AlecM
August 11, 2014 11:02 am

@richard verney: for atmospheric temperature <= sea surface temperature, net LWIR direction is surface to atmosphere; it cannot heat the sea surface.

AlecM
August 11, 2014 11:13 am

@davidmhoffer: A body creates a propagating electromagnetic field. When it interacts with an opposing field, net EM energy transfers from the hotter to the cooler body at the rate:
Net EM Flux = σ(εhot.Thot^4 – εcold.Tcold^4) (parallel plates). The heat transfer rate to the hotter body is the negative of the EM flux, so it cools. At the cooler body, the absorbed net EM energy thermalises to kinetic (heat) energy.
A single S-B equation implies that Tcold = 0 deg K, so it is a potential, not a real energy flux.
This is standard radiative physics. On average there is zero EM flux from cooler to hotter. You have to consider thermal incoherence, but it averages to zero.

AlecM
August 11, 2014 11:16 am

@agfosterjr: thermalisation is a specific physics term which is used when energy quanta are converted to molecular motion. It is the process of producing heat, not heat itself.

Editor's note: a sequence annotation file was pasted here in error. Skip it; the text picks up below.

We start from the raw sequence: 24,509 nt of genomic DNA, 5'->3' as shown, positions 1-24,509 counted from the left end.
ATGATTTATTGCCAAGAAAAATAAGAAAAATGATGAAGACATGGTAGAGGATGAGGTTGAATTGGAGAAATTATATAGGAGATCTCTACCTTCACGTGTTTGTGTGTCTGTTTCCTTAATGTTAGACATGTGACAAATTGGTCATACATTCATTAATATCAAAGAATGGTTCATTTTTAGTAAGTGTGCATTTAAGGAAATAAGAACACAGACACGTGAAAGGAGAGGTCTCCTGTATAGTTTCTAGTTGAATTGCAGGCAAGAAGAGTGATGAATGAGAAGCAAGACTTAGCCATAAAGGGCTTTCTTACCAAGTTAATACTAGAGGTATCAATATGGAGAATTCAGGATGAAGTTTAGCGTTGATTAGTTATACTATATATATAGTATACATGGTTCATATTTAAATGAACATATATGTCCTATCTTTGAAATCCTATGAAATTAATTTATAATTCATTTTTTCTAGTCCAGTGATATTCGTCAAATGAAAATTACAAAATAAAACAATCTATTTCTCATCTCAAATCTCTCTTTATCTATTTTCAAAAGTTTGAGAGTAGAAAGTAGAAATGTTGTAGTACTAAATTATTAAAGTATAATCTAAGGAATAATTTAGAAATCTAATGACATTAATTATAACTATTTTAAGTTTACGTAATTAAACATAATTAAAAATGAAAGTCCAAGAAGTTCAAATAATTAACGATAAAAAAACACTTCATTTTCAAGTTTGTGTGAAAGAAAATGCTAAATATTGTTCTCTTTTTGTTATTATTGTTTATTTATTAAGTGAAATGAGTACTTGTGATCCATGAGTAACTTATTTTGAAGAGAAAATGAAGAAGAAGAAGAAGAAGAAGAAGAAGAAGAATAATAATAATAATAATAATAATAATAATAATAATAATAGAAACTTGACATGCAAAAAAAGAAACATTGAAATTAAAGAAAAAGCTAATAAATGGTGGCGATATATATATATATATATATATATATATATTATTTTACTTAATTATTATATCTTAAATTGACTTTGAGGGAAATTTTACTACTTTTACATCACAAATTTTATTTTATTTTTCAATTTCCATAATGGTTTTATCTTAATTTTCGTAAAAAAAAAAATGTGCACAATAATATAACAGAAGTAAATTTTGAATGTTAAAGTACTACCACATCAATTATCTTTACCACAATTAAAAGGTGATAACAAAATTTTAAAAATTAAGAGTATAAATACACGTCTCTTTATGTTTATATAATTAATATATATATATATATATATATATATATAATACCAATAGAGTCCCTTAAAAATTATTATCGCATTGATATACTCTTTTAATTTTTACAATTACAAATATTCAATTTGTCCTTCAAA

AlecM
August 11, 2014 11:23 am

@Trick: satellites measure mean 255 deg K OLR emission temperature but that is the flux-weighted mean of the partial spectral temperatures.
There is no single -18 deg C/255 deg K at 5-6 km as claimed by Climate Alchemy; it is a virtual construct with no physical existence.
Therefore 33 K GHE does not exist as a physical entity. The real GHE is set by albedo change but is superimposed on cyclical temperature changes from solar induced ocean heating and cooling. There is near zero warming from well-mixed GHEs, as is being proved experimentally.